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2012 LONDON OLYMPICS

LONDON

Double double gold for German kayakers

Two German pairs paddled to Olympic glory within an hour of each other on the Dorney Lake on Thursday, which meant that Germany leapfrogged France in the medals table to take 6th place.

Double double gold for German kayakers
Photo: DPA

Germany’s Peter Kretschmer and Kurt Kuschela won the 1,000-metre canoe sprint title, while Franziska Weber and Tina Dietze won the women’s kayak 500-metre sprint gold with two furious final sprints.

Kretschmer and Kuschela pulled past the leading Azerbaijani boat in the final stretch to take the top prize, Der Spiegel magazine reported. “It was like in a trance,” Kuschela said after the race. “When I looked across I realized they didn’t have any more, and we gave it everything.”

Silver and bronze were taken by the Belarus and Russia pairs, who finished nearly three seconds later.

German cheers rang out across the water again an hour later, when Weber and Dietze stormed home half a second ahead of the Hungarian pair.

“It’s unbelievable,” gushed Weber. “We’ve never done anything like this before; I’ve got no idea where that came from.”

Unlike their male team-mates, the two women dominated their race from the beginning.

But the men of course said their slower start had been all part of their plan. “We used to make the mistake of starting the race very aggressively, which tired us out before the end,” Kuschela had already said on his home club’s website in Potsdam.

“Now we start with a long stroke at the beginning, and let the other pull a bit more at first,” he said. “After five strokes we’ve got our rhythm and try and work our way to the front.”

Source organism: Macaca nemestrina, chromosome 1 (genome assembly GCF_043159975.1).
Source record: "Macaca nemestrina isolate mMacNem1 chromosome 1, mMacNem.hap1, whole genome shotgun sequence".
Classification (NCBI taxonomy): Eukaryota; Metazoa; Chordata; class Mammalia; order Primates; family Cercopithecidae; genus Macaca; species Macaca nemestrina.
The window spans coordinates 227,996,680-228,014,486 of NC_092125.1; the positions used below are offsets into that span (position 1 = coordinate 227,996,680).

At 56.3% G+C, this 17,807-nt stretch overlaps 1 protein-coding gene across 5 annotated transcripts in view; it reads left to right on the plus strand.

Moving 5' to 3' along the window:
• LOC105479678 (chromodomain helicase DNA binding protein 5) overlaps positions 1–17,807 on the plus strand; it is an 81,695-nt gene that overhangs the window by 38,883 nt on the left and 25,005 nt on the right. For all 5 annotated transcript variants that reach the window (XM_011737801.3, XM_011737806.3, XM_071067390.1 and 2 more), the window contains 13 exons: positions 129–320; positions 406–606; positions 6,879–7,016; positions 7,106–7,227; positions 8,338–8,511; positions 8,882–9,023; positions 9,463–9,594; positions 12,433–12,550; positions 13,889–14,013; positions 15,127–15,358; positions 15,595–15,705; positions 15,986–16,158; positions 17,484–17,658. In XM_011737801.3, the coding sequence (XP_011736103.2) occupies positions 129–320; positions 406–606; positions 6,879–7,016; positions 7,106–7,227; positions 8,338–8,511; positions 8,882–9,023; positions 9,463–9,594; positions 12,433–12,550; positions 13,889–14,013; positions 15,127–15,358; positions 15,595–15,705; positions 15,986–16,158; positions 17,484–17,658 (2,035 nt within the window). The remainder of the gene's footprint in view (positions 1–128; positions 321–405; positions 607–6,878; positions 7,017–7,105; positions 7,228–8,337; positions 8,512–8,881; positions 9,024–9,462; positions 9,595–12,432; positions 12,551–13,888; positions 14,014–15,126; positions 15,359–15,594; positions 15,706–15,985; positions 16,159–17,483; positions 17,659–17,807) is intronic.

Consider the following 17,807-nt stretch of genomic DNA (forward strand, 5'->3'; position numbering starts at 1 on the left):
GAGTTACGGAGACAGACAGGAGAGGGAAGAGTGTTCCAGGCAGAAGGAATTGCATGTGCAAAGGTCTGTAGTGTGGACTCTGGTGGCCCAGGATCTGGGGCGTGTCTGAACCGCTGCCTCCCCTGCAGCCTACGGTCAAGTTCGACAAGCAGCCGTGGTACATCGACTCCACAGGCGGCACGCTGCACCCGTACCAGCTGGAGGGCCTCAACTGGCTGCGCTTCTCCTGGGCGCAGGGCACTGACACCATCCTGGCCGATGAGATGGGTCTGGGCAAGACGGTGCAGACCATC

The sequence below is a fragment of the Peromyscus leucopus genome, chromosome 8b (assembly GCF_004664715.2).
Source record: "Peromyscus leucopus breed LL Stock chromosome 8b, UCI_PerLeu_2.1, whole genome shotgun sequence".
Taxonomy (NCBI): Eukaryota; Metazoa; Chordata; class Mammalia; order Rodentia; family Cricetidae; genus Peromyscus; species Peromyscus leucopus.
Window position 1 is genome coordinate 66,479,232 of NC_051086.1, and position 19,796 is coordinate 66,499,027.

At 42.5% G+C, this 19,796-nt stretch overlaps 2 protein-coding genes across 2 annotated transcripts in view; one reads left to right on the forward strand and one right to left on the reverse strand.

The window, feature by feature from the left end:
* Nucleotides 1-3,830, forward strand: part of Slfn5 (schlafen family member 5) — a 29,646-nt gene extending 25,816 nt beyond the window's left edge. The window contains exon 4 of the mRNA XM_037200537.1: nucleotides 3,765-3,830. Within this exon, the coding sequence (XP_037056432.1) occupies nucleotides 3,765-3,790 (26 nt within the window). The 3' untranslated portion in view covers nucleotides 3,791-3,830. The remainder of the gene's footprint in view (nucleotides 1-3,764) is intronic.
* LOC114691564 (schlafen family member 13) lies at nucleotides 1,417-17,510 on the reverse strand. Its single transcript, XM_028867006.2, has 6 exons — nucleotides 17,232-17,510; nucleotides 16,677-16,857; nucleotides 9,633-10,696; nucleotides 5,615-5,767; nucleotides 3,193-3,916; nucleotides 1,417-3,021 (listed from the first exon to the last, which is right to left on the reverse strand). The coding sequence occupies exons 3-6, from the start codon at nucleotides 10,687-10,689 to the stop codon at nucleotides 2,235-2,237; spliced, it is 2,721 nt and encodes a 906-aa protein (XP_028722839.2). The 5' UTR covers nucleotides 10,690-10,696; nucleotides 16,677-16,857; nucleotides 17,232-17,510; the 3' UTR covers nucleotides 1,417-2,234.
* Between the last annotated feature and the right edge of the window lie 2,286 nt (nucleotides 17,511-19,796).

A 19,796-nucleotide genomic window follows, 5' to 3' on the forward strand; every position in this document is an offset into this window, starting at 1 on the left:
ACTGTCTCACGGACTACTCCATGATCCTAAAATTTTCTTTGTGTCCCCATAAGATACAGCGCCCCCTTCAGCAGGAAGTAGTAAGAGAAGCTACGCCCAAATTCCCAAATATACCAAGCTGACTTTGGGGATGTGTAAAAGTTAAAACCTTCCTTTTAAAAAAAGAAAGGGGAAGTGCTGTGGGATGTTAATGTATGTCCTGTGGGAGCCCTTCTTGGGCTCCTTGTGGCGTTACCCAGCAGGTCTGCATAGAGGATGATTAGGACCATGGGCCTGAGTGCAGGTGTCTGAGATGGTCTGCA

There was disappointment though for pink-haired star high-jumper Ariane Friedrich, who failed to make the final at the Olympic Stadium. Friedrich failed to jump the 1.96 metres she needed to progress.

Questions are now bound to be raised about her selection, since the unfit star had failed to reach the German Olympic Federation’s qualification height of 1.95 metres all season.

The Local/bk

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OLYMPICS

Germany’s Interior Minister rules out ‘unthinkable’ bid to host 2036 Olympics

Interior Minister Horst Seehofer has ruled out a bid to host the 2036 Olympics, saying in an interview that it would be "unthinkable" on the 100th anniversary of the Nazi-era 1936 Games in Berlin.

Germany's Interior Minister rules out 'unthinkable' bid to host 2036 Olympics
Interior Minister Horst Seehofer. Photo: DPA

Held three years before the outbreak of the Second World War, the 1936 games are widely remembered as a propaganda coup for Adolf Hitler's Nazi regime.

In March this year, Berlin's state minister of the interior Andreas Geisel faced heavy criticism after he appeared to suggest Berlin should bid for the 2036 Olympics in an interview with Tagesspiegel newspaper.

However, the 69-year-old Seehofer, whose ministry also holds the sports portfolio, said Germany could not be seen to celebrate the centenary of the Nazi-era Berlin Olympics.

“It would be unthinkable. If we did that, we would bring on an unspeakable international discussion and harm the Olympic idea,” he told Frankfurt-based newspaper Frankfurter Allgemeine Zeitung (FAZ) in an interview published on Monday.

“How would people see it across the world? Germany celebrating the 100-year anniversary of the Nazi Olympics? That cannot happen.”

Aside from concerns over associations with the Nazi regime, there is scant public support for hosting the Olympics in Germany.

READ ALSO: Interior Ministry begs for more cash after 'forgetting' landmark reunification celebration

Public referendums, in 2015 and 2013, rejected proposed Olympic bids to host the summer games in Hamburg and a winter edition in Munich respectively.

Seehofer said that he was generally in favour of a German Olympic bid, but voiced concern that the International Olympic Committee (IOC) had become too focused on commercial success.

“In the eyes of the public, the IOC has wandered too far from its original idea and into commercialism,” he told the FAZ.

He called on the IOC to “de-commercialise” and said he had “a lot of sympathy” for the German Athletes' Commission, which last year demanded that the IOC share a quarter of its profits with Olympic participants.

By Kit Holden

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